Citizens' Issues
HC asks CBI to finish probe in Kurla fake bail bond scam in a month

Last year the High Court transferred the probe into the fake bail bond scam at Kurla railway station involving several RPF personnel to the CBI. However, there has been no progress since then

Mumbai: The Bombay High Court has directed the Central Bureay of Investigation (CBI) to complete its investigation into the fake bail bond scam at suburban Kurla railway station, involving several Railway Protection Force (RPF) personnel, within a month, reports PTI.


A division bench of Justices SA Bobade and Mridula Bhatkar asked the investigating agency to finish its probe and submit a report before it on 17th August.


Last year in August, the High Court had transferred the probe into the fake bail bond scam at Kurla railway station involving several RPF personnel to the CBI. However, there has been no progress since then.


On several occasions, CBI was pulled up by the High Court for its slow probe.


The court was hearing a public interest litigation (PIL) filed by social activist Samir Zaveri alleging that certain RPF personnel were releasing persons, booked for trespassing and crossing railway tracks, on fake cash bail bonds.


In his PIL, Zaveri had alleged that a head constable acted as a magistrate and granted bail to the alleged offenders and the money collected was misappropriated by the RPF personnel themselves.


The bench also asked the Railways to inform the court on the next date of hearing what measures it proposes to take in order to prevent such corruption.


The matter has been posted for hearing on 17th August.


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IMF lowers India’s growth forecast to 6.1% for 2012

The multilateral lending agency said the cut was the steepest for any nation in view of the deteriorating global situation

Washington: The International Monetary Fund (IMF) has lowered India’s growth forecast by 0.7% to 6.1% for 2012—the steepest cut for any nation—in view of the deteriorating global economic situation, reports PTI.


The IMF, in its update of the World Economic Outlook, has also cut India’s growth projection for 2013 by a similar margin to 6.5%.


“In the past three months, the global recovery, which was not strong to start with, has shown signs of further weakness,” it said while updating its April Economic Outlook.


The IMF has reduced the global growth forecast for 2012 to 3.5% from 3.6%. For 2013, the growth forecast has been lowered to 3.9% from 4.1%, indicating that there are harder times ahead for economies.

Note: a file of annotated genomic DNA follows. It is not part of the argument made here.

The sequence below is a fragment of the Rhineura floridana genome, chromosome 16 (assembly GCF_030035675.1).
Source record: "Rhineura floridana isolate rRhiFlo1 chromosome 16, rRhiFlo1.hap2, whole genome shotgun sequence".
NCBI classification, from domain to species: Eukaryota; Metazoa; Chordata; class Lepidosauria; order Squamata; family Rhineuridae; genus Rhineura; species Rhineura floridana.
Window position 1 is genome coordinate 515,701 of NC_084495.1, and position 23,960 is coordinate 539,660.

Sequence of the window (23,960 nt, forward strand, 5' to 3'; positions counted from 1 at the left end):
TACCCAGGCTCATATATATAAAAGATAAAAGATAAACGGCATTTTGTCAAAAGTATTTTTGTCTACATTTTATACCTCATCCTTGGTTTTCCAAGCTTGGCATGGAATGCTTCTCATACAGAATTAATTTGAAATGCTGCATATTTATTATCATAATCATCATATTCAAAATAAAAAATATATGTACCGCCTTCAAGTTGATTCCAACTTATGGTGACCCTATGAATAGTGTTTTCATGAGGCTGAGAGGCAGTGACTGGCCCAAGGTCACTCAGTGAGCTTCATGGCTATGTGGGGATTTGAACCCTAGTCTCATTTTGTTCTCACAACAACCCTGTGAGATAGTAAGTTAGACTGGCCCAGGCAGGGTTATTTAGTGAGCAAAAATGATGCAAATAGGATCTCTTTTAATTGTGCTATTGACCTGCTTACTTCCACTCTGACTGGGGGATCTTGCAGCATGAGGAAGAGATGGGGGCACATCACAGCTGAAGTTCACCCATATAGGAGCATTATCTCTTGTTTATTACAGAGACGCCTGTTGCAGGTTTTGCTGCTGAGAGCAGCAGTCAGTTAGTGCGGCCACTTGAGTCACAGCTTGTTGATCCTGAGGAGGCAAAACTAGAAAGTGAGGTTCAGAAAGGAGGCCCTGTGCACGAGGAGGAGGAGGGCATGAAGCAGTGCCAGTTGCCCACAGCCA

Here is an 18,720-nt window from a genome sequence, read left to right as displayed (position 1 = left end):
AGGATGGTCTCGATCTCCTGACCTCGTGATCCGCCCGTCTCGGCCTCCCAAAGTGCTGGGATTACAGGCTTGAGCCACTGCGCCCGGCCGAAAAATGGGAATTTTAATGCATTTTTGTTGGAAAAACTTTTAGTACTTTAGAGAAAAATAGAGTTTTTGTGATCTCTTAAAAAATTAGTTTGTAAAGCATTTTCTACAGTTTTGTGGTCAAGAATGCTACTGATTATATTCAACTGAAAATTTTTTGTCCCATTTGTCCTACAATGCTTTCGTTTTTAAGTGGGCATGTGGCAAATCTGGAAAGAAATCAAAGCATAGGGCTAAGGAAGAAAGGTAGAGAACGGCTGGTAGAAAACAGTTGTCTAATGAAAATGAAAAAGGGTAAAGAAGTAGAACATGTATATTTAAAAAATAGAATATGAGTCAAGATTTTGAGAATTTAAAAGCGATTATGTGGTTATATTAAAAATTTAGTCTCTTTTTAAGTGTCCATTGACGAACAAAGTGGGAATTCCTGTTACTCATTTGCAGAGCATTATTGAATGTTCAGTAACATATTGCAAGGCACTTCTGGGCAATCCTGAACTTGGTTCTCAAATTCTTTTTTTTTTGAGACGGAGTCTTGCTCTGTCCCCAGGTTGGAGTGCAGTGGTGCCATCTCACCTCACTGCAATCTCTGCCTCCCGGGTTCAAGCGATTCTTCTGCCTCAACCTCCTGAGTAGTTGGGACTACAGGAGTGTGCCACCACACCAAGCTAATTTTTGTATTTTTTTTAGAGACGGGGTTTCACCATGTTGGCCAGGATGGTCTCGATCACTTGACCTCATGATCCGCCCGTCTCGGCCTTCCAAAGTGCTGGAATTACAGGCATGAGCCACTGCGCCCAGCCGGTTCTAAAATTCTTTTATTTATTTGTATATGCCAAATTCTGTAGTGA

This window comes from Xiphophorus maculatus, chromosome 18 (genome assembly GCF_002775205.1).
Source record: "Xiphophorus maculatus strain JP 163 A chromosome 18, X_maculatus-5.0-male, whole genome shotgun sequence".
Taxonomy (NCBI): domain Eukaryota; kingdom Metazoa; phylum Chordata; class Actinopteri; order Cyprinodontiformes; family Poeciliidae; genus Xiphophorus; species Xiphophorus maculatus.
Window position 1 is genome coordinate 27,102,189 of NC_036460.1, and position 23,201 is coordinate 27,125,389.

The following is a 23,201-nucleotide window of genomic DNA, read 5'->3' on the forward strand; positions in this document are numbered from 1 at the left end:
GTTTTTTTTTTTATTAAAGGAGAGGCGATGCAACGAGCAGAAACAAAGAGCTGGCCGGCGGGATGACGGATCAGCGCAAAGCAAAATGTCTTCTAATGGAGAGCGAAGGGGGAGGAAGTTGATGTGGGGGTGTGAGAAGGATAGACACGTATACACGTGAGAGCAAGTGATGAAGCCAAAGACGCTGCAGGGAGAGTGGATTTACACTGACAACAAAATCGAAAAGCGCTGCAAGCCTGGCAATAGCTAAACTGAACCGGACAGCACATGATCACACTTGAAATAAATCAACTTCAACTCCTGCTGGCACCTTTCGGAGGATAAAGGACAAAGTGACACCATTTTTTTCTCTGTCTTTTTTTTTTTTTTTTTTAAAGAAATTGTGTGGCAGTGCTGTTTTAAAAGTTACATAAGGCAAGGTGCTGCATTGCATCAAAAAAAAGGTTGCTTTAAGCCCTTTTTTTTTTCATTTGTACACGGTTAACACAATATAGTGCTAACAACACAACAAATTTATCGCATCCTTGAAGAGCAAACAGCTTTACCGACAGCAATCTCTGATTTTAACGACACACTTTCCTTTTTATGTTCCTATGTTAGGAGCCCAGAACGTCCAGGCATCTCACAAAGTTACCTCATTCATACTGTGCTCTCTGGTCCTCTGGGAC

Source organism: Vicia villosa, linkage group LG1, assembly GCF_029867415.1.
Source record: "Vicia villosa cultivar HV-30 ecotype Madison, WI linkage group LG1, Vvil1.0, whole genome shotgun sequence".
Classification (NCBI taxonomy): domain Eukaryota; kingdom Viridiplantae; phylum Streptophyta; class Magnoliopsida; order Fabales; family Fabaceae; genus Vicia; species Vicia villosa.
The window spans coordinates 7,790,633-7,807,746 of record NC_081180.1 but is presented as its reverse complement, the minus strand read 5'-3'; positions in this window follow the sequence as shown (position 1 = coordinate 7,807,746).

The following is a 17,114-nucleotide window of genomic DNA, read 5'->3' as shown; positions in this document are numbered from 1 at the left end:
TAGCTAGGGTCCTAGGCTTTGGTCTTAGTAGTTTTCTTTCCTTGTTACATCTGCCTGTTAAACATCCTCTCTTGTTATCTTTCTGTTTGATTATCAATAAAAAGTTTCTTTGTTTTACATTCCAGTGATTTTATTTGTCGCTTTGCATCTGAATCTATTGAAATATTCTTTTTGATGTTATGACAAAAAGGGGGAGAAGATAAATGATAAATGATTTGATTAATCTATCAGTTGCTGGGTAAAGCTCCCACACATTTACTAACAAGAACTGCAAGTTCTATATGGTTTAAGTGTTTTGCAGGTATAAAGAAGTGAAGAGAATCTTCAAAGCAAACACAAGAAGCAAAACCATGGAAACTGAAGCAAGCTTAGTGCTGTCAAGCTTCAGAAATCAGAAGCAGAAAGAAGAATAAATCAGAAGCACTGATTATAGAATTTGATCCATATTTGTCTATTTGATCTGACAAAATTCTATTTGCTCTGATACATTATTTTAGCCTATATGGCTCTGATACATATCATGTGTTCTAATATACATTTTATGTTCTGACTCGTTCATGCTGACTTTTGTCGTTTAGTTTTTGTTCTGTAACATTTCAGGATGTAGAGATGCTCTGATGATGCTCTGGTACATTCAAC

“Downside risks to this weaker global outlook continue to loom large,” it said, adding that the most immediate risk is “still that delayed or insufficient policy action will further escalate the euro area crisis.”


As far as the emerging and developing economies are concerned, the growth projection for 2012 has been estimated at 5.6%, 0.1% below the earlier forecast made three months ago.


“Growth momentum has also slowed in various emerging market economies, notably Brazil, China, and India. This partly reflects a weaker external environment, but domestic demand has also decelerated sharply in response to capacity constraints and policy tightening over the past year,” the IMF said.


The Asian Development Bank (ADB) had last week lowered the growth forecast for India to 6.5% for the current fiscal, from the earlier 7%. According to official projections, Indian economy is expected to grow at 7.6% (+/- 0.25 per cent) in the current fiscal, April-March.


India’s economic growth fell to a nine-year low of 6.5% in 2011-12 fiscal. Last month, the World Bank had projected Indian economy to grow at 6.9% in the current fiscal.


The IMF said many emerging market economies have been hit by increases in investor risk aversion and perceived growth uncertainty, which have led not only to equity price declines, but also to capital outflows and currency depreciation.


For the emerging and developing economies, IMF said, “policymakers should adjust policies, given spill-overs from weaker advanced economy prospects and slowing export growth and volatile capital flows”.


The IMF cut its growth forecast for the crisis-hit Euro zone to 0.7% in 2013. It, however, maintained that the Euro zone would witness a 0.3% contraction in GDP in 2012.


“The situation in the Euro area crisis economies will likely remain precarious until all policy action needed for a resolution of the crisis has been taken,” IMF said.


The Washington-based multilateral lender has also trimmed the growth forecast of US by 0.1% for 2012 and 2013.


The IMF expects the US economy to expand by 2% and 2.3% in 2012 and 2013, respectively.


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